Posts: 95
Default PC cleaner? Is there a good PC "cleaner"?

masonc wrote:
I ran "SpeedyPC" and it claimed to find 1324 problems.
Should I trust it? (I didn't buy it.)
Is there such a "cleaner" that I could trust on my old XP?
MasonC


Of course you should trust this software called SpeedyPC. It is the
best known software that can speed up your machine.

Are you interested in any extensions to improve your manhood? We supply
penile extensions service together with our state of the art extensions
for dreamweaver.



--

Al Sparber - PVII
http://www.projectseven.com
The Finest Dreamweaver Menus | Galleries | Widgets
Since 1998
  #8  
Old July 6th 13, 11:21 PM posted to microsoft.public.windowsxp.help_and_support
masonc
external usenet poster
 
Posts: 152
Default PC cleaner? Is there a good PC "cleaner"?

On Fri, 05 Jul 2013 22:19:35 -0700, masonc
wrote:

I ran "SpeedyPC" and it claimed to find 1324 problems.
Should I trust it? (I didn't buy it.)
Is there such a "cleaner" that I could trust on my old XP?
MasonC


OK, thanks. I ran Ccleaner, seems to be legit, removed a lot of
stuff.

Next: It gave me "Maxperforma Optimizer"
Should I run that?
  #9  
Old July 7th 13, 02:23 PM posted to microsoft.public.windowsxp.help_and_support
philo[_3_]
external usenet poster
 
Posts: 984
Default PC cleaner? Is there a good PC "cleaner"?

On 07/06/2013 05:21 PM, masonc wrote:
Maxperforma Optimizer"




It's malware, be sure NOT to install it.
  #10  
Old July 9th 13, 06:09 PM posted to microsoft.public.windowsxp.help_and_support
R.Wieser
external usenet poster
 
Posts: 1,302
Default PC cleaner? Is there a good PC "cleaner"?

Tecknomage wrote:

One caution with browser cleanup, DO NOT DELETE COOKIES. They are
necessary for sites you normally logon to recognize you have an
account (banks, game forums, your blog account, etc.)


Any organisation depending on plain-text data stored on the users machine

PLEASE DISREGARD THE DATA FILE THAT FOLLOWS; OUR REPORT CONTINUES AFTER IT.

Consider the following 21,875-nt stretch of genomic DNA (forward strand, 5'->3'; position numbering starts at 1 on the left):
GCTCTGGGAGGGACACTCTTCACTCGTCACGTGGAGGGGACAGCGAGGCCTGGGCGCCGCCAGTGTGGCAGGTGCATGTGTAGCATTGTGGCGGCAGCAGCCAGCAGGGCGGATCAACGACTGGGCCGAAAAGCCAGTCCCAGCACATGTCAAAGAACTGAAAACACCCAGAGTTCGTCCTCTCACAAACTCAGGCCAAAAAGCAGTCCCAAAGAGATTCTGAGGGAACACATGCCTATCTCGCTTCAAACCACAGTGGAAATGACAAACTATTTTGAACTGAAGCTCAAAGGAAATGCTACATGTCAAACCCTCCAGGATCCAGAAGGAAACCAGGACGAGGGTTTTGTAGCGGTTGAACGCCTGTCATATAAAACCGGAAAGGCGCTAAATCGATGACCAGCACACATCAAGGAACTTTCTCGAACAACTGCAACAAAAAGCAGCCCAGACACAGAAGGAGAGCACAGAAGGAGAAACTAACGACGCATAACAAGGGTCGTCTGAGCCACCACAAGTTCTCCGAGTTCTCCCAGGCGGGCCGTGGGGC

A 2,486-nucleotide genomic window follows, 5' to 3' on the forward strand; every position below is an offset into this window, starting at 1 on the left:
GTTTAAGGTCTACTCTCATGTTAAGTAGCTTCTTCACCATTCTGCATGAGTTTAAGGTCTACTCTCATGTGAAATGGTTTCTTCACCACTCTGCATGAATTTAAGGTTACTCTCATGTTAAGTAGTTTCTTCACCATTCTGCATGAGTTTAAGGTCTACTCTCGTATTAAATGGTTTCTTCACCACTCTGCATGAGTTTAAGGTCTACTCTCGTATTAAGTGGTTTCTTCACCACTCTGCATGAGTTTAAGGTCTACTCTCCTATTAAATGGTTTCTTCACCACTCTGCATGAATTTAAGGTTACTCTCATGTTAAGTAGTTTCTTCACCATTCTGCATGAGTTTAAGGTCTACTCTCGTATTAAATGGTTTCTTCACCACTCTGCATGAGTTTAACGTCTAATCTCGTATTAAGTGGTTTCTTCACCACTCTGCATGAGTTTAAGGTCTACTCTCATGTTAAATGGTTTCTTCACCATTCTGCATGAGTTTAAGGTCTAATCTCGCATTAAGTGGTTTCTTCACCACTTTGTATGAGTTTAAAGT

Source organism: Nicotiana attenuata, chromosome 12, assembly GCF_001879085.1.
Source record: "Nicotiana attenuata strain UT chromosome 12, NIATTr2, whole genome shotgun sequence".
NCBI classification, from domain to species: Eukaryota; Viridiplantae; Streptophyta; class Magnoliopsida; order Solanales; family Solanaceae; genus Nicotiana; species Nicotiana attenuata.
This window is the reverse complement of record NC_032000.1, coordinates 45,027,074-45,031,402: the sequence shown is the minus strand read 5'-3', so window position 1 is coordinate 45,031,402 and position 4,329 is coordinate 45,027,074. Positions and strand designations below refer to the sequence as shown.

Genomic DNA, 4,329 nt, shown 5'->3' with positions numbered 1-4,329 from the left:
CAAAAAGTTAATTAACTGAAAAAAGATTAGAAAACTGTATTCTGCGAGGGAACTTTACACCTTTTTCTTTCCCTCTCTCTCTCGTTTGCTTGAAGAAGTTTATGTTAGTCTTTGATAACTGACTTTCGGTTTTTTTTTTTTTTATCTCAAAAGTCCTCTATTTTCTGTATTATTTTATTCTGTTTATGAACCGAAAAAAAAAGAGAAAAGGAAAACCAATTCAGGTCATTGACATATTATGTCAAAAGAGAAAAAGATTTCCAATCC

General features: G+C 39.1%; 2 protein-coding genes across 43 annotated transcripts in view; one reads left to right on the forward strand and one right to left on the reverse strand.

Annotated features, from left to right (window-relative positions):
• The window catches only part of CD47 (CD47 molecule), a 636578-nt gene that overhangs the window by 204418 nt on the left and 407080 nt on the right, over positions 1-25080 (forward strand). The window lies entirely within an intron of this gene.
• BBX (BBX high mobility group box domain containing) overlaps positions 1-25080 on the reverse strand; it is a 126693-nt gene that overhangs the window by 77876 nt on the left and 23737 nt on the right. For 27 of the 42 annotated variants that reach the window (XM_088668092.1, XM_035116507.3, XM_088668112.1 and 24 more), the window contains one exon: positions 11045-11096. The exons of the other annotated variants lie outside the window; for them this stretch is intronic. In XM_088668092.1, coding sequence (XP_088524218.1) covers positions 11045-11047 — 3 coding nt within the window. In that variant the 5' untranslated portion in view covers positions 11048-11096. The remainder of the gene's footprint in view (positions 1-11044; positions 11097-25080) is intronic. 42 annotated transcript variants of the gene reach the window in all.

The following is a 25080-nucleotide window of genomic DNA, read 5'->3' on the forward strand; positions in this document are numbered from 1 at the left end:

for verification of identity should be sued, shot, and than beheaded to make
sure they understand that its criminaly stupid to do so.

Cookies *may* store some persistent data (only when the user permits it),
but only for trivial stuff (like preferences).

the ID is NOT your account number


It does not matter. If that number is needed to identify yourself with
than its *bad*. Anyone with access to the computer (in person, but also
thru viri, trojan-horses and other malware anyone ?) could copy them and use
them elsewhere.

Hm, it would even mean you could not access your bank in a so-called
"private browsing" session, and that would be stupid (to say the least).

... but they DO NOT HAVE ANY ACTUAL ACCOUNT
INFORMATION, just an random ID and other data


If its a random ID a new one can be generated next time you log in. If
that is not possible the ID is actually linked to you, which means that the
"random" might be true in the generation of it, but certainly not in its
usage. In short: In this context its would be untrue/false statement.

As for the "other data" ? Could that perhaps also be some other stuff to
identify you by ? Maybe your full name and address "protected" by some
ROT13 encoding ? :-)

In short: Delete those cookies, and sue the cr*p outof anyone who denies you
access because of them missing.

Ofcourse, if you could not care less about your privacy I would say you
should keep all cookies a website, company or (google-sourced) advertisement
gives you, so you will be easy to follow on the web, no matter which website
you visit ...

Regards,
Rudy Wieser


-- Origional message:
Tecknomage schreef in berichtnieuws
...
On Fri, 05 Jul 2013 22:19:35 -0700, masonc
wrote:

Q I ran "SpeedyPC" and it claimed to find 1324 problems.
Q Should I trust it? (I didn't buy it.)
Q Is there such a "cleaner" that I could trust on my old XP?
Q MasonC

First off, disregard any claim that "cleaners" speed up your PC.
That's NOT what they are actually for, the claim is a marketing ploy.

What 'cleaners' actually do is remove missing entries in your Registry
due to poor uninstallers or entries made by temporary